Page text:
While Catholic funerals have traditionally consisted of a funeral Mass followed by a burial, we are seeing more and more cremations taking place. It is still more common to have a Mass then a cremation rather than a service based exclusively in a crematorium, however Catholic services at the crematorium are becoming more popular. The main difference being that funeral Masses in a church will see the priest administer communion to the congregation.
Clerkenwell has a long association with the Italian community. We have St Peter’s Italian Church down the road so we carry out a lot of Italian funeral Masses. Aside from the rosary in the days before the funeral, we often take the coffin into church the night before so the deceased can lay in church overnight. It is also common practice, particularly within the Italian community we serve, to have a mass the night before and a mass the following day before the interment.
When Grandad died earlier this year at the age of 93, he had seen a lot of changes in his lifetime. The family arranged a Requiem Mass at St Peter’s Italian Church, then at Our Lady of Dolours, Hendon, which was his parish church. The Cardinal celebrated the funeral mass at Grandad’s church and many of the priests he had known over the years concelebrated. It really was testament to him and the work the firm has done alongside the Catholic community over the years.”
The Orthodox Christian community
With this multicultural, diverse country we live in now, we as the funeral directors must be able to adapt and take on the funeral rites of any and all faiths, religions and cultures. Originally our business, based in a traditional British town, carried out very similar funerals day to day.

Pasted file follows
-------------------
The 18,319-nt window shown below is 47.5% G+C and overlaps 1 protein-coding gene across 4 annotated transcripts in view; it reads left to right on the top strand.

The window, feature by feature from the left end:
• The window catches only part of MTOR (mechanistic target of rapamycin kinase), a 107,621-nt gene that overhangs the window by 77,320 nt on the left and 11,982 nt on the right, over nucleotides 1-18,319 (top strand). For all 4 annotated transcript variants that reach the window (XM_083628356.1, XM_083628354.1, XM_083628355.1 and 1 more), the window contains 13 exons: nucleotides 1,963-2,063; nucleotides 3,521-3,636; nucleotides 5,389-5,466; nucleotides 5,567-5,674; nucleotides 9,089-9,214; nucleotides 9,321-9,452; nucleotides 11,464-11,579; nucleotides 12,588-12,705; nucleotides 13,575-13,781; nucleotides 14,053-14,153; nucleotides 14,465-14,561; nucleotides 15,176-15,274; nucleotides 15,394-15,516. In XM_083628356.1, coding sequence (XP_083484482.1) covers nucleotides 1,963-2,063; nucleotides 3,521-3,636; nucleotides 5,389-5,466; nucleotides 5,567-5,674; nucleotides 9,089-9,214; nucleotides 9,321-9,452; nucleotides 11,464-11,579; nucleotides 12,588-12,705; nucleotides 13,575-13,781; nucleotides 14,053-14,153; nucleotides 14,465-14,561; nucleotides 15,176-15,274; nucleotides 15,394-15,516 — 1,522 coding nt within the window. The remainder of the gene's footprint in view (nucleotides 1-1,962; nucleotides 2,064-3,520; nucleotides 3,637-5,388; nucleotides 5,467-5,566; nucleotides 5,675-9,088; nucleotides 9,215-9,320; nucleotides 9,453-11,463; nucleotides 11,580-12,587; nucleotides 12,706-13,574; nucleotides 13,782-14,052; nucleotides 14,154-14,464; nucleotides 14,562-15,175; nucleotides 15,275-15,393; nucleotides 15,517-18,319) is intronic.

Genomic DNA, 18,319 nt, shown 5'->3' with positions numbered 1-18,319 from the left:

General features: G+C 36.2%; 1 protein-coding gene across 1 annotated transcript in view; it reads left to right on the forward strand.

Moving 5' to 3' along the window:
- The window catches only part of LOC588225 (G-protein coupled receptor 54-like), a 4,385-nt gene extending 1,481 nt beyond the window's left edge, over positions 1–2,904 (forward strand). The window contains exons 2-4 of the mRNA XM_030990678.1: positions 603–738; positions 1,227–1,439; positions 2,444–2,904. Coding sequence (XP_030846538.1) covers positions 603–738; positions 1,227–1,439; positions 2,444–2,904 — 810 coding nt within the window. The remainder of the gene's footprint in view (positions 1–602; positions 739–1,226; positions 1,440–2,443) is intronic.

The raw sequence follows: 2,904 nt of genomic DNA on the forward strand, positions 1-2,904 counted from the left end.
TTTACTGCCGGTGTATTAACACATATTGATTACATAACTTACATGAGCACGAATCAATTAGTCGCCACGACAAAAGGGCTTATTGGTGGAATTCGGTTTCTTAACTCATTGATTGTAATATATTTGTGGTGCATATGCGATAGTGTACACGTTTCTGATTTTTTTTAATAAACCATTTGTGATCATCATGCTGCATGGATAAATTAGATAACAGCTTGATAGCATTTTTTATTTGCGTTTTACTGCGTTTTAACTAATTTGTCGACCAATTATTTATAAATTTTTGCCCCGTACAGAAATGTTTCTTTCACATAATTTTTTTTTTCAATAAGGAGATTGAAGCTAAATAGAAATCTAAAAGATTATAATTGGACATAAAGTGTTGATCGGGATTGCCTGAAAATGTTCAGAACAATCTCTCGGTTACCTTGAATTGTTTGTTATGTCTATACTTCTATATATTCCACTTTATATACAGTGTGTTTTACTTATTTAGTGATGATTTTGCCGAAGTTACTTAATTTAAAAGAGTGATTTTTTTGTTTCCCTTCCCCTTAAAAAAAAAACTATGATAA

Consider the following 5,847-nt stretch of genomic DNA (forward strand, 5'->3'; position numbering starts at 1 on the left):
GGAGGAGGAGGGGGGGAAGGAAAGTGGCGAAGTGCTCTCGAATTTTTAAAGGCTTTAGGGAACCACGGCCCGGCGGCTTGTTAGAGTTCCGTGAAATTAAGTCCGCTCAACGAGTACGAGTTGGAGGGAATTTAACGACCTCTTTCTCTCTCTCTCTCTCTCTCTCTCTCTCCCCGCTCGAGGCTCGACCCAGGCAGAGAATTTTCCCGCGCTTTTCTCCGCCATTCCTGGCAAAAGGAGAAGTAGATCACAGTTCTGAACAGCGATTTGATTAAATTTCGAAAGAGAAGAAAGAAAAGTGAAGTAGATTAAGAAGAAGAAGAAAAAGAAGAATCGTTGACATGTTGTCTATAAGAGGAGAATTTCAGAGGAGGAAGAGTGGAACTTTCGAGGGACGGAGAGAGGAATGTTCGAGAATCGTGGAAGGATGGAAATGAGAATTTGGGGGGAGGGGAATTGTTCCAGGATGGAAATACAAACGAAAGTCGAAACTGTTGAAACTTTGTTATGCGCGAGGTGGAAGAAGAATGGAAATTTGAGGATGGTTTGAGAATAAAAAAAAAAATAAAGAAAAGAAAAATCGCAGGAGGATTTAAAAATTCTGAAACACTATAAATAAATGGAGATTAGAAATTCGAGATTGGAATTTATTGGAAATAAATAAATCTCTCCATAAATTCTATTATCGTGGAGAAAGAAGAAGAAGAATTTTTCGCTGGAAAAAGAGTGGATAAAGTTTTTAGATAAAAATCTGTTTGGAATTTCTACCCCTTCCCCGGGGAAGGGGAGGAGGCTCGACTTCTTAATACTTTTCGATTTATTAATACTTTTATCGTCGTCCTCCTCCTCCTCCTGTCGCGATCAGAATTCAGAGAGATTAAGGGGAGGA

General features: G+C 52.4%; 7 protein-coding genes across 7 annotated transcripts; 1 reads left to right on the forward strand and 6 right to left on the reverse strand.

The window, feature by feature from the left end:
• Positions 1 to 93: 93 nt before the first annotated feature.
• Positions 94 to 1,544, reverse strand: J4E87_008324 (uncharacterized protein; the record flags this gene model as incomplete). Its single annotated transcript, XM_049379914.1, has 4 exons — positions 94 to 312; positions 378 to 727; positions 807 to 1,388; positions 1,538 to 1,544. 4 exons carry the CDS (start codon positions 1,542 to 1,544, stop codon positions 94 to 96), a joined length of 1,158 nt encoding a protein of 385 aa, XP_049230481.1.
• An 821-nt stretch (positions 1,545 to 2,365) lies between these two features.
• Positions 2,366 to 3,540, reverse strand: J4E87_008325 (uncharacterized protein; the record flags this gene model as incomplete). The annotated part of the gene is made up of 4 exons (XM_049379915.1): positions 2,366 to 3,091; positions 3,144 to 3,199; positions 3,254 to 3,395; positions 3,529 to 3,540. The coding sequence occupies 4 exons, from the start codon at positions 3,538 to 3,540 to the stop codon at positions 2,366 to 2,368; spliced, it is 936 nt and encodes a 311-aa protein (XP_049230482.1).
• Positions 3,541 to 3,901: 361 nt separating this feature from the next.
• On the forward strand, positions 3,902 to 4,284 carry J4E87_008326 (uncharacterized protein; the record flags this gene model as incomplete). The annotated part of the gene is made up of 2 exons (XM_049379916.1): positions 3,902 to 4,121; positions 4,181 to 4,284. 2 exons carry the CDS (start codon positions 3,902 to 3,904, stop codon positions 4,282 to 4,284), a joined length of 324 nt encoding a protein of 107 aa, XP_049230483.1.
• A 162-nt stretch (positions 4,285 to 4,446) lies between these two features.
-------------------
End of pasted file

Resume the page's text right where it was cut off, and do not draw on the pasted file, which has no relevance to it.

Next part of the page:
Now with the business spread into the cities of Birmingham and Wolverhampton we are called upon to carry out funerals for a more diverse community.
One of these is the Christian Orthodox faith with their funeral rites.
This gives an idea of the traditions we adhere to when we are carrying out a Greek Orthodox funeral.
A multi-day wake is held prior to funeral service for the family, with the head of family generally taking the lead to arrange the funeral. There is a quick turnaround from point of death to the funeral.
An ornate coffin or casket is generally selected and this, in my experience, will have the last supper etched on it.
The family and the priest will visit the funeral home to wash the deceased – this is an important part of the ritual.
The funeral service itself is always held at an Orthodox church, with the coffin generally lying open in church, with the family paying respects to the deceased. There is a focus on religious readings, more so than about the deceased. Candles are held during the service and incense is also burned around the coffin.
At the graveside, there are certain rites to perform, which include bread being placed in the grave and wine and olive oil being poured over the coffin.